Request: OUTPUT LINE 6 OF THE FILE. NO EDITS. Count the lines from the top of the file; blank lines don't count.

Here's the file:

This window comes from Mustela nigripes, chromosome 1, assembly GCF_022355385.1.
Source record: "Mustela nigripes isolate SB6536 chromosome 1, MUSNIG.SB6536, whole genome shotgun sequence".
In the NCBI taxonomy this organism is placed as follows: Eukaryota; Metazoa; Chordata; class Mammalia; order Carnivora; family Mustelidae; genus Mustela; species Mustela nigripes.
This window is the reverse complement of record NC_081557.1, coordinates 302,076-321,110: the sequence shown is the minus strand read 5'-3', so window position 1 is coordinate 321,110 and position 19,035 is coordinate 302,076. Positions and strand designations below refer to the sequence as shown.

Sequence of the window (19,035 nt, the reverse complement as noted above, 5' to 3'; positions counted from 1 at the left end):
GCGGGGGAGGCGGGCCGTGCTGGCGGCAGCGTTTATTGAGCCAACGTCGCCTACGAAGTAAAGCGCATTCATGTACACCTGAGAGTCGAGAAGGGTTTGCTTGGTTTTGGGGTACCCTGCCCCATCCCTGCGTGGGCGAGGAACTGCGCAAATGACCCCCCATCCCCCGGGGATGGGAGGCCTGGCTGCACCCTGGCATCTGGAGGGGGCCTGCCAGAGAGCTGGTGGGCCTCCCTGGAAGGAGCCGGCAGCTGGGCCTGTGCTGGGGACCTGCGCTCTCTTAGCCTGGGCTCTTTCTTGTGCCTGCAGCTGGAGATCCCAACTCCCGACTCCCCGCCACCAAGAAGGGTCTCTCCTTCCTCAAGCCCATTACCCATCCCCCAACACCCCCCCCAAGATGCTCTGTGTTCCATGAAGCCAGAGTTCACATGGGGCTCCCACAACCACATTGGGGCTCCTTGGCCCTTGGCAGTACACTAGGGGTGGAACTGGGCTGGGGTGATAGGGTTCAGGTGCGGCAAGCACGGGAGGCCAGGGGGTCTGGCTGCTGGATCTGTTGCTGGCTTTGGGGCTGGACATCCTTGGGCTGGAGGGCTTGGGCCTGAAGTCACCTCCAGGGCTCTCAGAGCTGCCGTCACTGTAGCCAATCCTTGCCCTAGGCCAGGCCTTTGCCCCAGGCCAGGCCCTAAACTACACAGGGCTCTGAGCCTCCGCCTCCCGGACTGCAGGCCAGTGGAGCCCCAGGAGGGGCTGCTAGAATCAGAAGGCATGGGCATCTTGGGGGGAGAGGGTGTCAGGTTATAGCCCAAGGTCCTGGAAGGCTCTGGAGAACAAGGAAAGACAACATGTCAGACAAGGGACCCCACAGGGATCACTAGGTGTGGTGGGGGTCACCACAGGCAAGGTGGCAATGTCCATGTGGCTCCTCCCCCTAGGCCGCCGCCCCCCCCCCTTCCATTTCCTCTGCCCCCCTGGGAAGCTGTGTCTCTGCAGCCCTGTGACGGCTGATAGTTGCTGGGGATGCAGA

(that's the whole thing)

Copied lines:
GCGGGGGAGGCGGGCCGTGCTGGCGGCAGCGTTTATTGAGCCAACGTCGCCTACGAAGTAAAGCGCATTCATGTACACCTGAGAGTCGAGAAGGGTTTGCTTGGTTTTGGGGTACCCTGCCCCATCCCTGCGTGGGCGAGGAACTGCGCAAATGACCCCCCATCCCCCGGGGATGGGAGGCCTGGCTGCACCCTGGCATCTGGAGGGGGCCTGCCAGAGAGCTGGTGGGCCTCCCTGGAAGGAGCCGGCAGCTGGGCCTGTGCTGGGGACCTGCGCTCTCTTAGCCTGGGCTCTTTCTTGTGCCTGCAGCTGGAGATCCCAACTCCCGACTCCCCGCCACCAAGAAGGGTCTCTCCTTCCTCAAGCCCATTACCCATCCCCCAACACCCCCCCCAAGATGCTCTGTGTTCCATGAAGCCAGAGTTCACATGGGGCTCCCACAACCACATTGGGGCTCCTTGGCCCTTGGCAGTACACTAGGGGTGGAACTGGGCTGGGGTGATAGGGTTCAGGTGCGGCAAGCACGGGAGGCCAGGGGGTCTGGCTGCTGGATCTGTTGCTGGCTTTGGGGCTGGACATCCTTGGGCTGGAGGGCTTGGGCCTGAAGTCACCTCCAGGGCTCTCAGAGCTGCCGTCACTGTAGCCAATCCTTGCCCTAGGCCAGGCCTTTGCCCCAGGCCAGGCCCTAAACTACACAGGGCTCTGAGCCTCCGCCTCCCGGACTGCAGGCCAGTGGAGCCCCAGGAGGGGCTGCTAGAATCAGAAGGCATGGGCATCTTGGGGGGAGAGGGTGTCAGGTTATAGCCCAAGGTCCTGGAAGGCTCTGGAGAACAAGGAAAGACAACATGTCAGACAAGGGACCCCACAGGGATCACTAGGTGTGGTGGGGGTCACCACAGGCAAGGTGGCAATGTCCATGTGGCTCCTCCCCCTAGGCCGCCGCCCCCCCCCCTTCCATTTCCTCTGCCCCCCTGGGAAGCTGTGTCTCTGCAGCCCTGTGACGGCTGATAGTTGCTGGGGATGCAGA